Skelm and I smaaked Durban North Rocket Hut Beach, a fishing spot for Indian and white fishermen, a beach where skates parked their cars to booze and smoke dagga. Homos went there. Skelm and I hunted shaggers in tickberry bushes. When we heard panting and squealing, we lobbed sticks and clods on blankets. A head or two popped out, and if we were lucky we saw bare numbis. Once, a big man chased us to hell-an'-gone, caught Skelm and clouted him.
Durban North whiteys had a dirty secret: Indians living near them, and indifference to their fate. Once, when hitching along N2 freeway, north of the Umgeni River, Skelm and I threw clods at outcast Indian boys, running from "black spot" shacks, where flags on top of bamboo poles advertised marriageable Hindu maidens. Indians chucked clods at us, tuning, "What yous cheeky whitey lighties doin' by da 'ouse ek se? 'Ave yous gotta skyf ek se?"
"Jislaaik!" said Skelm. "Pull out Coolie! Don' tune us skraal!"
One bad hitching day, when Skelm and I sweated past shacks, an Indian asked, "Why yous uncles sending it so fa' an' all?"
"We're goin' surfin' an' you thievin' charras aren't allowed on Europeans' North Beach." We ran along the freeway calling, "Coolie- Coolie-Coolie!..."
Outcast Indian market-gardeners sold crops at Warrick Avenue Indian market. Sammy Naidoo strode from Riverside slum carrying a bamboo pole over his shoulders. Two wicker baskets filled with produce hung from the pole. Once a week, Sammy knocked on our back door, calling, "Fruit an' vege-tables maram. Wachu smaak?" Sammy eventually bought a truck, and drove about Durban North selling vegetables and fruit. After Sammy's truck stopped at our gate, Rosie haggled prices on our back stoep. Sammy barefoot-stomped on scuttling cockroaches, leaving smeared fat on our concrete floor and gunge between his toes.
According to the 1950 Group Areas Act, Durban North Riverside and Red Hill Indians were cast out to Chatsworth, south of Durban, splintered from the white CBD and Grey Street Indian CBD. Some Indians remained in freehold brick-and-tile homes, until they too were forcibly moved to a separate Indian location, like Phoenix, north of Durban. Bulldozers rubbled... Mango trees and ruins remained. The Indian school, renamed Phoenix School, became a special school for whites with learning disabilities. Durban North whites were splintered from swart gevaar by the Indian Ocean, poorer Red Hill westwards, and a coloured area across North Coast Road, over the hill from Greenwood Park. Nor'westwards, beyond sugarcane fields lurked natives' KwaMashu.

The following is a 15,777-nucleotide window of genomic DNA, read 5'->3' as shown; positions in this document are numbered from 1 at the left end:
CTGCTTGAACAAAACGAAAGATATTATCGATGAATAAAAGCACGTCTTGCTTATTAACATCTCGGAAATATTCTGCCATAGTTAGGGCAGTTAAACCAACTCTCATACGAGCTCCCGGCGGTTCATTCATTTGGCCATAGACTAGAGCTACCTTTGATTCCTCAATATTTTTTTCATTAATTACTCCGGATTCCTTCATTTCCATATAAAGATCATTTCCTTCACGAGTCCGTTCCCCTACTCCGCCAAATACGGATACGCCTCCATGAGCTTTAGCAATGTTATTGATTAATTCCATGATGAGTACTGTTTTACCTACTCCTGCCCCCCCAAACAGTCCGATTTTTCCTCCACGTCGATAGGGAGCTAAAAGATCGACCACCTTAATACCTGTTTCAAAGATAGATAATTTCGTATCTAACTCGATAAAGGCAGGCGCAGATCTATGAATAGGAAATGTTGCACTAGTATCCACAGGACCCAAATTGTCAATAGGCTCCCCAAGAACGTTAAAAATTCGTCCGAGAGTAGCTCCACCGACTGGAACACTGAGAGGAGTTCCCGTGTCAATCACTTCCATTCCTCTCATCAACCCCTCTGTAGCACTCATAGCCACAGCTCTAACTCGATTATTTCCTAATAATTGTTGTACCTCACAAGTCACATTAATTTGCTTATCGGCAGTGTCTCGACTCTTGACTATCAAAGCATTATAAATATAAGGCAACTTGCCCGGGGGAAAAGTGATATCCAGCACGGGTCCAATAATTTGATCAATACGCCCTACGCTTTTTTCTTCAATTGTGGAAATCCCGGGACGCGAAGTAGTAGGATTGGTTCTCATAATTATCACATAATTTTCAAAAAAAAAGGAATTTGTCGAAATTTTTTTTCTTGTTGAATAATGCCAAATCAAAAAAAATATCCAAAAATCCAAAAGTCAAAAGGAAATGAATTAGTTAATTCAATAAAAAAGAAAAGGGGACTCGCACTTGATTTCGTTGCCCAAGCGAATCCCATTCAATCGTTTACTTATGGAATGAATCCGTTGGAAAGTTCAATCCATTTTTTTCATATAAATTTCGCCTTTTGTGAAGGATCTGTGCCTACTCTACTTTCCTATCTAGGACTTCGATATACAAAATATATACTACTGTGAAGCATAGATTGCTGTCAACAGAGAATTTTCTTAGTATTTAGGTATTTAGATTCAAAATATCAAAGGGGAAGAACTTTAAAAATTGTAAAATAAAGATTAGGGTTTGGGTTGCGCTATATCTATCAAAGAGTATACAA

To splinter the English vote, government built an Afrikaanse Hoer Skool near the Hindu temple on Umgeni River north bank. Post-apartheid the hoer skool was re-named Durban North College. Former Durban North Indian residents, Indian devotees came from afar to worship at the temple. A white primary school was built on cleared slum-land. Umgeni Road Tent Crusader built a Living Waters Church where Durban North Indians once slummed. Happy-clappy, "I love you Jesus...praise the Lord," whiteys worshipped there, no love lost for former Indian residents. A Pick 'n Pay hypermarket, new houses and retirement cottages for rich whiteys were built where Indians once slummed. Durban North Indian slum became part of whitey Durban North, smothered by urban sprawl.
I never heard protest about the Group Areas Act splintering the Indian community, from English-speaking Durban North whiteys, or Greenwood Park, Red Hill, Virginia and Glenashley whitey suburbs, all north of the Umgeni. I never heard whiteys protest about Durban North Indian forced removals. I never heard protests from complicit Durban North Methodist, nor complicit Saint Martins Anglican pulpits. Durban North was a whitey "United Party" suburb (no Indians nor other non-whites allowed), and later whitey "Progressive Party" suburb. Sometimes, a few whitey Black Sash ladies stood silently protesting on Northway near Robina Stores, watching passing cars.
Durban municipality landscaped a Japanese Garden on part of the old Indian slum. Thousands of outcast Indians visited, especially during weekends. Apartheid splintered Durban North Indian community, one of many Durban Indian communities obliterated by apartheid. "It'sa helluva t'ing Mak," cackled Rosie, "a heeeelluva t'ing!"